Just, you know, be careful with the data.  It’s not always as straightforward as it looks.

 

June 01

Student Health (part 1)

I have been perusing a quite astonishingly detailed survey that was recently released regarding student health.  Run by the American College Health Association-National College Health Assessment, this multi-campus exercise has been run twice now in Canada – once in 2013 and once in 2016.  Today, I’m going to look at what the 2016 results say, which are interesting in and of themselves.  Tomorrow, I’m going to look at how the data has changed since 2013 and why I think some claims about worsening student health outcomes (particularly mental health) need to be viewed with some caution.  If I get really nerdy over the weekend, I might do some Canada-US comparisons, too.

Anyways.

The 2016 study was conducted at 41 public institutions across Canada.  Because it’s an American based survey, it keeps referring to all institutions as “colleges”, which is annoying.  27 of the institutions are described as “4-year” institutions (which I think we can safely say are universities), 4 are described as “2-year” institutions (community colleges) and 10 described as “other” (not sure what to make of this, but my guess would be community colleges/polytechnics that offer mostly three-year programs).  In total, 43,780 surveys were filled out (19% response rate), with a roughly 70-30 female/male split.  That’s pretty common for campus surveys, but there’s no indication that responses have been re-weighted to match actual gender splits, which is a little odd but whatever.

 

There’s a lot of data here, so I’m mostly going to let the graphs do the talking.  First, the frequency of students with various disabilities.  I was a little bit surprised that psychiatric conditions and chronic illnesses were as high as they were.

Figure 1: Prevalence of Disabilities

Figure 1 Prevalence of Disabilities

Next, issues of physical safety.  Just over 87% of respondents reported feeling safe on campus during the daytime; however, only 37% (61% of women, 27% of men, and right away you can see how the gender re-weighting issue matters) say that they feel safe on campus at night.  To be fair, this is not a specific worry about campuses: when asked about their feelings of personal safety in the surrounding community, the corresponding figures were 62% and 22%.  Students were also asked about their experiences with specific forms of violence over the past 12 months.  As one might imagine, most of the results were fairly highly gendered.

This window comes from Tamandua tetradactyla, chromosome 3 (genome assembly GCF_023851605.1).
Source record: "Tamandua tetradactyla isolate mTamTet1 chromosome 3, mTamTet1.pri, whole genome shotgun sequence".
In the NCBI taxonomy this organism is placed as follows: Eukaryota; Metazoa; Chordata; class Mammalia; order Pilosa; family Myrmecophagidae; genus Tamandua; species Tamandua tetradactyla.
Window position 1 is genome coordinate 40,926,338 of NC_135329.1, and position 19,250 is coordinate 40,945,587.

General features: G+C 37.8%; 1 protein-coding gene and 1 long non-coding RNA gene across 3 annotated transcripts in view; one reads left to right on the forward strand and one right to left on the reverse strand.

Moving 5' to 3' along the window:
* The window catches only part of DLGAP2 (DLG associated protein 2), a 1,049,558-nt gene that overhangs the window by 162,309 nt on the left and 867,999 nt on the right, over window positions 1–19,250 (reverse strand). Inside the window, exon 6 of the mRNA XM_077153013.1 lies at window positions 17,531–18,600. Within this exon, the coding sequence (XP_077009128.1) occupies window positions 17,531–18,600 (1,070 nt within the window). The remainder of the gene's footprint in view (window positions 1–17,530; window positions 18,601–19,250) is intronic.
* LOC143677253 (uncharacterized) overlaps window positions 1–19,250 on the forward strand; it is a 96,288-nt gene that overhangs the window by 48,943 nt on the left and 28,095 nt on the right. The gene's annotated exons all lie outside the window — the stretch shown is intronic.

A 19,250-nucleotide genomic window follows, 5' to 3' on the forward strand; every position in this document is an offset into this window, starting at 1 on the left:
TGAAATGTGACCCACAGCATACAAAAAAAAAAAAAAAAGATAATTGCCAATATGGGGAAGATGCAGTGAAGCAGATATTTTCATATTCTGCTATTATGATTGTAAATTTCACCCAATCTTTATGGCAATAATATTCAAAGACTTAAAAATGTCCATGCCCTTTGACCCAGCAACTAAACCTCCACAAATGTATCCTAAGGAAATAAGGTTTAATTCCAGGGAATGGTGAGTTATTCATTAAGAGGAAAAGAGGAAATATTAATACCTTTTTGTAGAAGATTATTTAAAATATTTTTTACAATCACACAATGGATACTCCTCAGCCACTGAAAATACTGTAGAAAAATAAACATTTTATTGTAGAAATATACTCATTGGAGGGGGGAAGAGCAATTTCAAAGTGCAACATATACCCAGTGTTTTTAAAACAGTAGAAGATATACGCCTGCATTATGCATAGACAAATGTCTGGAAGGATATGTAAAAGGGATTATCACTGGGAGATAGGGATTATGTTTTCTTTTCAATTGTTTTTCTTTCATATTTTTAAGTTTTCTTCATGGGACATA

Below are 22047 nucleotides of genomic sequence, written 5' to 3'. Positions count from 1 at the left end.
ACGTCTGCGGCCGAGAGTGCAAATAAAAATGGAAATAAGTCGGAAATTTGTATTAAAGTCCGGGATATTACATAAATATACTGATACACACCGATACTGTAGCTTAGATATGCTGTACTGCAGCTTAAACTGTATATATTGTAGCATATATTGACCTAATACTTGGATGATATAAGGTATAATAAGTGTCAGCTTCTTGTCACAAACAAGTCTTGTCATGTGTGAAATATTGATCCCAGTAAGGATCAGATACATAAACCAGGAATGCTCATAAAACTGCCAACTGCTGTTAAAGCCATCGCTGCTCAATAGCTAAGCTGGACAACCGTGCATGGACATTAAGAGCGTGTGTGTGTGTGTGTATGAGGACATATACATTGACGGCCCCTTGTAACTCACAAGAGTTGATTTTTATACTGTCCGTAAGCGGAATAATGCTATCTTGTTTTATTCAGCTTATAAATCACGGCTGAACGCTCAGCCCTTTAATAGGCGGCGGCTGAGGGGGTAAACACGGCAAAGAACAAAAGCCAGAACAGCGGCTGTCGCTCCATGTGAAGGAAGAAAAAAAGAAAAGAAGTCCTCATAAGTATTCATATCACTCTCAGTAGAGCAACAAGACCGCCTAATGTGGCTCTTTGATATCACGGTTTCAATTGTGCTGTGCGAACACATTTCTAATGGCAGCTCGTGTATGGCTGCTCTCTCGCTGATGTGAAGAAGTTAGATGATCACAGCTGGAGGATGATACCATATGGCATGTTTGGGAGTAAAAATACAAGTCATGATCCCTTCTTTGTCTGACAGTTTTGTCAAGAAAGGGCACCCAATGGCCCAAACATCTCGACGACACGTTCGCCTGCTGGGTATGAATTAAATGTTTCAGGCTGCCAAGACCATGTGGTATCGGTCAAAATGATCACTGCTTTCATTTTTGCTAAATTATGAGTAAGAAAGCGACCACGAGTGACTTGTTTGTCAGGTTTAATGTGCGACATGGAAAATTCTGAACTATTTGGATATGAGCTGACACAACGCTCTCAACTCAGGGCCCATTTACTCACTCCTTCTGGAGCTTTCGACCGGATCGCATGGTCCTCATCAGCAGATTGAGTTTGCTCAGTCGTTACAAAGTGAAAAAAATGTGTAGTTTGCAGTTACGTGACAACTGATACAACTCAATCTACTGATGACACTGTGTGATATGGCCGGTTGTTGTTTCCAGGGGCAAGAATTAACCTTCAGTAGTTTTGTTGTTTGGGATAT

Figure 2: Experience of Specific Forms of Violence Over Past 12 Months, by Gender

Figure 2 Experience of Specific Forms of Violence

Next, alcohol, tobacco, and marijuana.  This was an interesting question as the survey not only asked students about their own use of these substances, but also about their perception of other students’ use of them.  It turns out students vastly over-estimate the number of other students who engage with these substances.  For instance, only 11% of students smoked cigarettes in the past 30 days (plus another 4% using e-cigarettes and 3% using hookahs), but students believed that nearly 80% of students had smoked in the past month.

 

Figure 3: Real and Perceived Incidence of Smoking, Drinking and Marijuana Use over Past 30 Days

Figure 3 Real and Perceived Incidence of Smoking

Figure 4 shows the most common conditions for which students had been diagnosed with and/or received treatment for in the last twelve months.  Three of the top ten and two of the top three were mental health conditions.

Figure 4: Most Common Conditions Diagnosed/Treated in last 12 Months

Figure 4 Most Common Conditions Diagnosed

Students were also asked separately about the kinds of things that had negatively affected their academics over the previous year (defined as something which had resulted in a lower mark than they would have otherwise received).  Mental health complaints are very high on this list; much higher in fact than actual diagnoses of such conditions.  Also of note here: internet gaming was sixth among factors causing poorer marks; finances only barely snuck into the top 10 reasons, with 10.3% citing it (though elsewhere in the study over 40% said they had experienced stress or anxiety as a result of finances).

Figure 5: Most Common Conditions Cited as Having a Negative Impact on Academics

Figure 5 Most Common Conditions Cited as Having

A final, disturbing point here: 8.7% of respondents said they had intentionally self-harmed over the past twelve months, 13% had seriously contemplated suicide and 2.1% said they had actually attempted suicide.  Sobering stuff.